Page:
In order to try and change that, Smalley said he has attempted to beef up the nonconference schedule throughout the years. This past weekend, Gladwin won the Alma Tournament, defeating the hosts, as well as Birch Run, while playing to a scoreless draw against Big Rapids.
“Close games definitely put things into perspective for everybody,” Seebeck said. “We were in the Alma Tournament, and we played Big Rapids and played them to a 0-0 tie, and they had some good players and good passing that kind of opened up to some of our guys what very skilled teams are going to look like when we go into the postseason. It definitely shows you what your limits are.”
There’s a belief among the players that this year’s team can end the recent postseason woes and hopefully catch up to the 2015 team that set them on their current path.
“I’m hoping we can go to state,” said Landenberger, a senior stopper. “I think we can do it; we just have to work together and try our hardest. It’s not going to be easy by any stretch, but I think we can do it.”
Paul Costanzo served as a sportswriter at The Port Huron Times Herald from 2006-15, including three years as lead sportswriter, and prior to that as sports editor at the Hillsdale Daily News from 2005-06. He can be reached at [email protected] with story ideas for Genesee, Lapeer, St. Clair, Sanilac, Huron, Tuscola, Saginaw, Bay, Arenac, Midland and Gladwin counties.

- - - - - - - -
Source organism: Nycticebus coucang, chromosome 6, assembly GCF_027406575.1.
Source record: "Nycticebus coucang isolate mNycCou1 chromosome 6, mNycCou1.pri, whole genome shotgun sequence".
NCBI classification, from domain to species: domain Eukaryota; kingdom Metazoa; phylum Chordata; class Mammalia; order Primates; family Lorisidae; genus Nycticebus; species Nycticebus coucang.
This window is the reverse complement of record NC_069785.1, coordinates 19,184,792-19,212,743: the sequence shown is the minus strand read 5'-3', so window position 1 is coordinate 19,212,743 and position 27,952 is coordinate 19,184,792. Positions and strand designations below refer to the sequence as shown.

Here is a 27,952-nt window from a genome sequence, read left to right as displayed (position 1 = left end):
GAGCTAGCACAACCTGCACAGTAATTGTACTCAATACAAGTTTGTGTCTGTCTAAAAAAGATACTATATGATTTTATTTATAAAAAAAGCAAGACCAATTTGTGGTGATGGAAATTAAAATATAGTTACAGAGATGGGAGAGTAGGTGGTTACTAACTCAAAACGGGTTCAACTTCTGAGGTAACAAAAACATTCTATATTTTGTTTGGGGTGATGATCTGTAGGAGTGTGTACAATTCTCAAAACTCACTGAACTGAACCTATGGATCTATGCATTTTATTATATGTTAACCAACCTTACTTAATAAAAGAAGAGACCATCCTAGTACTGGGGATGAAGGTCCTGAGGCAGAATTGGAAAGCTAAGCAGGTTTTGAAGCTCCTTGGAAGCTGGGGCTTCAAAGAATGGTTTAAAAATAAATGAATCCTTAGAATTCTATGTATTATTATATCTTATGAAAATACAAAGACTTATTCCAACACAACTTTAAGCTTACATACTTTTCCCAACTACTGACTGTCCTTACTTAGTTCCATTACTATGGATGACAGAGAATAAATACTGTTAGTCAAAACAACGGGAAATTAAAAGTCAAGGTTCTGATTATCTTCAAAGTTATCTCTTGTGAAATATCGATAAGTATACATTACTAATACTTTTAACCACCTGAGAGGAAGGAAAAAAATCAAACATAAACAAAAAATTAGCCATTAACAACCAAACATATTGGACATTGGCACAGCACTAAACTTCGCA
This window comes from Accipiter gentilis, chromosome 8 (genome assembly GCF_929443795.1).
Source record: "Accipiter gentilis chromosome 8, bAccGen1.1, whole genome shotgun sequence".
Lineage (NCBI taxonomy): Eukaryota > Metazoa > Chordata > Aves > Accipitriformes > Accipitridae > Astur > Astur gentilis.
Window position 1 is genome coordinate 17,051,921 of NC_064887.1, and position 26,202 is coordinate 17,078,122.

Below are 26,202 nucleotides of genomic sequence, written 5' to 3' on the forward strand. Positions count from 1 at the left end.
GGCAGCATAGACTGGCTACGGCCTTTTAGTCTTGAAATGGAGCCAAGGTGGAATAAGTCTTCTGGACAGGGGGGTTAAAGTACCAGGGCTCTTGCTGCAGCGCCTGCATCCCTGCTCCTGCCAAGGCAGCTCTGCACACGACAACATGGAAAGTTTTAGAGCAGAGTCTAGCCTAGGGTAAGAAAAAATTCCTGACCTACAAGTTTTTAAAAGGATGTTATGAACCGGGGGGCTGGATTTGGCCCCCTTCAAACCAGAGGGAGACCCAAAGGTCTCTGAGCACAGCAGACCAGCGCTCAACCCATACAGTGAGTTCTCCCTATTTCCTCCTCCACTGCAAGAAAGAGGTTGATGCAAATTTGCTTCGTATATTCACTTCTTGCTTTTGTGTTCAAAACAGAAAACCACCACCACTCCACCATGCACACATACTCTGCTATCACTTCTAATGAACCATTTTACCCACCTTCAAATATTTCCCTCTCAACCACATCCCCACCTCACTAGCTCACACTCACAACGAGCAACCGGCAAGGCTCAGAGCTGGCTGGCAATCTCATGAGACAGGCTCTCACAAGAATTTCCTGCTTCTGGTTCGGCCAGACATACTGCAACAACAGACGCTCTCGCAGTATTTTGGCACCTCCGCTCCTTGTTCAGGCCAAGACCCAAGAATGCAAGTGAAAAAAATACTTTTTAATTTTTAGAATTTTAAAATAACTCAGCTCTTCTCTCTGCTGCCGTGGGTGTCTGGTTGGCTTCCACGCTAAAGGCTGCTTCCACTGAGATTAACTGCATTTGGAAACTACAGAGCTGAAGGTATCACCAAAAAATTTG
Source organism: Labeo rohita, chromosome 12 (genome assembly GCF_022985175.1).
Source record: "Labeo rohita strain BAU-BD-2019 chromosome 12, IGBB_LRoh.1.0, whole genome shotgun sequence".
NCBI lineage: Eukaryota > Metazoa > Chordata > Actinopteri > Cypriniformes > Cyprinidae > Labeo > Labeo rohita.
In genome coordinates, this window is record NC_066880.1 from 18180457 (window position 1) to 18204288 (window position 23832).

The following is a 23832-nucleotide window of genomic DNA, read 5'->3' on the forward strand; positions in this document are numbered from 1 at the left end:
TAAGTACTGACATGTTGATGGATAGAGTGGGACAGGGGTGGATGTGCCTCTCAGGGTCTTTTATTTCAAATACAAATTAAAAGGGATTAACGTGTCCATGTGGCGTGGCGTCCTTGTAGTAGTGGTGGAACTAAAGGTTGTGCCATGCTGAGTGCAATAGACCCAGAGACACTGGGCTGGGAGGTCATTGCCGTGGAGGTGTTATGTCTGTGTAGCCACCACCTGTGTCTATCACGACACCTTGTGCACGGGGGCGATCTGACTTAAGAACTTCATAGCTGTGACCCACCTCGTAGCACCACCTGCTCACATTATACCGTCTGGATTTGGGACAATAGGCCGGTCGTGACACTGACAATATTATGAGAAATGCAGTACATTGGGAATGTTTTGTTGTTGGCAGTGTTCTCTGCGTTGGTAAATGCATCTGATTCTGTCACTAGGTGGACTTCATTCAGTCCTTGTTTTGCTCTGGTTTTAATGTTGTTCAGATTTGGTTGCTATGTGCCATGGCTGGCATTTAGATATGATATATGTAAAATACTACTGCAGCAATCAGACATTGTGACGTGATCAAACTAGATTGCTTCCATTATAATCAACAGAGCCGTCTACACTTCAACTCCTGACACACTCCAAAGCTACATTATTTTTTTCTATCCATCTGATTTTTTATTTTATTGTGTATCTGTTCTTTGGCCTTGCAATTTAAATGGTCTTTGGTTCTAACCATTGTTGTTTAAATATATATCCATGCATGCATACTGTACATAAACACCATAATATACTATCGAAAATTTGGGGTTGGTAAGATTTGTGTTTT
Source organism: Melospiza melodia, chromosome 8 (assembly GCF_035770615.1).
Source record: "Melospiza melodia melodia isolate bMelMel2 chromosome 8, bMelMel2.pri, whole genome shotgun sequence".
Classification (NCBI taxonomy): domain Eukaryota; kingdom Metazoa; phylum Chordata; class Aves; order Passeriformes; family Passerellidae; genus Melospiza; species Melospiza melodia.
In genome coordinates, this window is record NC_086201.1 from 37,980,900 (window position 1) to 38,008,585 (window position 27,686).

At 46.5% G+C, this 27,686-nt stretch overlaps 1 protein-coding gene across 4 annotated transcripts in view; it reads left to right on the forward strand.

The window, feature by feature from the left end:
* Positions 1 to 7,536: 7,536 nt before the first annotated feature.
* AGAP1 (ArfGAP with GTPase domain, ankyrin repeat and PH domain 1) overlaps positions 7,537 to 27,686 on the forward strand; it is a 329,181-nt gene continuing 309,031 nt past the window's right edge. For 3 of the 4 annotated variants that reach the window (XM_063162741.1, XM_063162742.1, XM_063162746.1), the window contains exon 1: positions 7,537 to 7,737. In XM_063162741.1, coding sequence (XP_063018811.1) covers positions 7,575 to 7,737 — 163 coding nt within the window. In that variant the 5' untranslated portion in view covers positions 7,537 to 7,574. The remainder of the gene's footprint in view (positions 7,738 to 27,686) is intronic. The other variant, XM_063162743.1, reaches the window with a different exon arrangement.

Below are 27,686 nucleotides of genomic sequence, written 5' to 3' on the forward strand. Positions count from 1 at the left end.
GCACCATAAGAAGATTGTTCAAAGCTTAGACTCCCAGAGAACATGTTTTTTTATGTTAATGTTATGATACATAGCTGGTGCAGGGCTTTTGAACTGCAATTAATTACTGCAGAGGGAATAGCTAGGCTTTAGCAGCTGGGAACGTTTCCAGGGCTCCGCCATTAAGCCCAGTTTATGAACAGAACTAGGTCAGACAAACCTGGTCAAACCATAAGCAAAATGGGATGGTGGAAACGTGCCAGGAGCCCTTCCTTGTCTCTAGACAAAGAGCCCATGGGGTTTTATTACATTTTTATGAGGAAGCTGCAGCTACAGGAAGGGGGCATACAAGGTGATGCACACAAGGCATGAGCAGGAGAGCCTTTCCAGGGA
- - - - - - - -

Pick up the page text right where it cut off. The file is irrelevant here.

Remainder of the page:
PHOTOS: (Top) Gladwin's Jonathan Grijalva (14) works to deflect the ball away from an opponent. (Middle) The Flying Gs celebrate their Alma Tournament championship this month. (Top photo by Max McDonald/Gladwin County Record. Middle courtesy of the Gladwin boys soccer program.)
SCHOOLCRAFT — If it is a home game for the Schoolcraft football team, head over to Vicksburg.
If it is soccer, go to Schoolcraft’s baseball field.
Things are a bit jumbled in the sports world for the Eagles this season.
With a new football field under construction and a new elementary school built on the site of the former practice fields, the two teams have been a bit displaced.